Municipal elections are held every four years in the Netherlands and the next ones are coming up on 16 March 2022. Unlike in parliamentary elections, foreign nationals who live in the Netherlands are entitled to vote in local elections. To be eligible to vote in the city council elections, you must be over 18 years of age, registered with the municipality where you live and be either an EU citizen or a non-EU citizen who has lived in the Netherlands uninterrupted for at least five years. Non-EU internationals in Amsterdam are permitted to vote for their district committee (Stadsdeelcommissie) if they have been registered in the city for at least two years.

Local government in the Netherlands

The city council, the College of Mayors and Alderpersons, and the district committees together form the municipal government. Mayors in the Netherlands are not elected but appointed by the Crown. The number of representatives in city councils and district committees is determined by population size. The City of Amsterdam currently has 45 councillors, representing 12 different political parties, and there are seven district committees.  

The city council determines general municipal policy and monitors if the College of Mayor and Alderpersons is properly implementing that policy. The district committees are the link between local neighbourhoods and the city. The members are residents of the district in question and deal with topics such as greenery and parks, household refuse collection, street design and local law enforcement issues. They are responsible for implementing city policies in a way that best suits their own district. You can check which district committee represents your area here.

How can I vote?

It is not necessary to register to vote in local elections. The municipality automatically sends a voting pass to everyone who is eligible. You must bring this pass with you to the polling station, and you will also need to show an ID document (passport, driver’s license or ID card issued by an EU country) that has not been expired for more than 5 years. If you’ve lost or damaged your voting pass, you can apply for a new one in person, with your ID, at your District Committee office. It’s also possible to nominate someone else to vote on your behalf using the form that will be supplied with your voting pass.

Where and when?

The elections take place on Wednesday, 16 March 2022. As with last year’s general elections, some polling stations will open two days earlier. This is to spread the numbers of voters and ensure that the elderly and others who are particularly vulnerable to COVID-19 can avoid potentially crowded spaces. Polling stations are generally open from 7:30 in the morning until 21:00 in the evening, with some exceptions for locations such as shopping centres and train stations.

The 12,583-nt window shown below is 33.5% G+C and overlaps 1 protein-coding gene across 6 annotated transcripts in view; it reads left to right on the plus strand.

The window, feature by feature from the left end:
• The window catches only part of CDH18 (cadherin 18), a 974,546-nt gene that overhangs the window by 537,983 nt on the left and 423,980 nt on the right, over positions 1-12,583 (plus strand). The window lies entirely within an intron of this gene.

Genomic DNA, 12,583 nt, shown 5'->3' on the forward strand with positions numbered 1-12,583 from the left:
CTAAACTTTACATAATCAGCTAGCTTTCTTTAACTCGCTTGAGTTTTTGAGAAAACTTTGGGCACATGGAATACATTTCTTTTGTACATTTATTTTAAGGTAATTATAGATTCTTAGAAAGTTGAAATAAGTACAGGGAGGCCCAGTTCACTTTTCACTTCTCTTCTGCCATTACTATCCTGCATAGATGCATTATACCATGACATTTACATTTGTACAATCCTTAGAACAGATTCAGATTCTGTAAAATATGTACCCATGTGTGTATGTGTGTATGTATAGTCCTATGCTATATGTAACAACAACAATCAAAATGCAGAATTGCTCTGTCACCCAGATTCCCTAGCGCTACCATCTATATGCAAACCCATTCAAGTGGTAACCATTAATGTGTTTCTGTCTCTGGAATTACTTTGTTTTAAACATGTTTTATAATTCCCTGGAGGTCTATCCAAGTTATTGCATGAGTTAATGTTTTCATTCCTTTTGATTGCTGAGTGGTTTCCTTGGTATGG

Polling stations are set up across the city, usually in public spaces such as schools, community centres, libraries etc. If you’re not sure where to vote, you’ll find all City of Amsterdam polling stations here. You can filter the locations by accessibility, postcode etc.

Deciding who to vote for

Twelve national political parties are currently represented in Amsterdam’s city council. Most district committee representatives are also members of a political party, but this is not mandatory – people can also stand for election as independents. The party lists and candidates’ names are officially confirmed in the first week of February. Political parties usually post their election policies on their websites in the run-up to the elections, along with information about the candidates. If you’re interested in knowing more about the current city councillors, the official City website has a page (in Dutch) where councillors can post what they said about a topic and how they voted. Just click on a councillor’s photo to find out more about their opinions.

The city districts all have information online about their plans and activities. They also have Facebook accounts, which can be useful for staying up to date with developments in your neighbourhood. Another option is to use the Voting Compass site (in Dutch) where you can answer questions about different issues and discover which party most closely matches your standpoint.

Visit the Dutch government site for more information on public administration and government and democracy in the Netherlands.